ASPERA3 Mission
Kepler Mission

 Stardust Mission

NASA’s Science Goals

NASA‘s exploration of our solar system is focused on seeking answers to three fundamental science questions:

How did our solar system form and evolve?

Is there life beyond Earth?

What are the hazards to life on Earth?

The Planetary Science Division has translated these important questions into science goals that guide science and research activities:

Explore and observe the objects in the solar system to understand how they formed and evolve.

Advance the understanding of how the chemical and physical processes in our solar system operate, interact and evolve.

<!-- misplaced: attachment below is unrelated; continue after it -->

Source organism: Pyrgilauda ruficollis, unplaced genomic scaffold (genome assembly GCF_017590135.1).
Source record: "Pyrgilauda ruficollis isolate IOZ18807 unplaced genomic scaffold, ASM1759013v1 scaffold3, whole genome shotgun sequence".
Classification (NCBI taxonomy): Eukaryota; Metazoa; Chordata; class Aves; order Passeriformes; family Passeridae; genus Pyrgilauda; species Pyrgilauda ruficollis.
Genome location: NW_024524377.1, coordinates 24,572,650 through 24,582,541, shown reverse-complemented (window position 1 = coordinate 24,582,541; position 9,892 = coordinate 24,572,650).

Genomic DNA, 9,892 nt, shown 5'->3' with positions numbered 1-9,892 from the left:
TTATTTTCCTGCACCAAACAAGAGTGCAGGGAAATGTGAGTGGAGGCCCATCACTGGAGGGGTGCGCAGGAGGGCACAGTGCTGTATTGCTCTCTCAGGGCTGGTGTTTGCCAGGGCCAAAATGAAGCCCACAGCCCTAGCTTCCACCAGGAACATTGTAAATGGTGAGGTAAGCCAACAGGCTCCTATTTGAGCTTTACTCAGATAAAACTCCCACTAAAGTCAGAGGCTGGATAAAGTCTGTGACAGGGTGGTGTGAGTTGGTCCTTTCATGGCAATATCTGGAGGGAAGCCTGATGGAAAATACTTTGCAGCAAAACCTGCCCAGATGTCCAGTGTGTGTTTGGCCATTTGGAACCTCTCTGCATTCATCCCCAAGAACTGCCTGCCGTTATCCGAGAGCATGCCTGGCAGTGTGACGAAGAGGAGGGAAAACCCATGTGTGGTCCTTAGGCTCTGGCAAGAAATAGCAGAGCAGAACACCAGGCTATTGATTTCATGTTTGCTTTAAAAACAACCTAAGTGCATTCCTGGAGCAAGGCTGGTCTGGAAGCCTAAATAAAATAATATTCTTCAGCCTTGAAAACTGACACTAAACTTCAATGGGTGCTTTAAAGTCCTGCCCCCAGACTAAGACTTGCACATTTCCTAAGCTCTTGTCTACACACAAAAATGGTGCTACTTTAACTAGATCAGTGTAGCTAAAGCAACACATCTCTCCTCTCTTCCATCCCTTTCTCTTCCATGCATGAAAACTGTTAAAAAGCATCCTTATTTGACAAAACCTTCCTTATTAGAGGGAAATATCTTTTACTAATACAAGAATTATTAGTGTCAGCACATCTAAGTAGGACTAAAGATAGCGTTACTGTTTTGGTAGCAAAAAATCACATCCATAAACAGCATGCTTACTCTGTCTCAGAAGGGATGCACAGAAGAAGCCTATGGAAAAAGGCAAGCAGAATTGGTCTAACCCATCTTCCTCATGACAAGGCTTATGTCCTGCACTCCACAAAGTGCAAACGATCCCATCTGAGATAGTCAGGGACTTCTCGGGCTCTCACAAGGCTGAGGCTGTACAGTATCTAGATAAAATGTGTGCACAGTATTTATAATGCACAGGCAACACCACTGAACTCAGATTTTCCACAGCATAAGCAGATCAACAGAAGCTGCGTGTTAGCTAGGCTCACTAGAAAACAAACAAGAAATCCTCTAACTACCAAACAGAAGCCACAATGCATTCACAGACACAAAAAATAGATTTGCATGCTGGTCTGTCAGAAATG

Explore and find locations where life could have existed or could exist today.

Improve our understanding of the origin and evolution of life on Earth to guide our search for life elsewhere.

Identify and characterize objects in the solar system that pose threats to Earth, or offer resources for human exploration.


The Discovery Program of innovative missions is one of the major elements of the Planetary Science Division’s strategy to find answers to these questions. Discovery investigations to the inner planets, Earth’s Moon and small bodies include fly-by, orbiter, lander, rover, and sample return missions, each offering a different approach to expand our body of knowledge. Since the Discovery Program was created in 1992, 12 missions have been selected, and 11 have completed development and launched.

Go to NASA’s Science Mission Directorate Science Strategy page to access the 2014 Science Plan and other documents that define NASA’s plans and goals.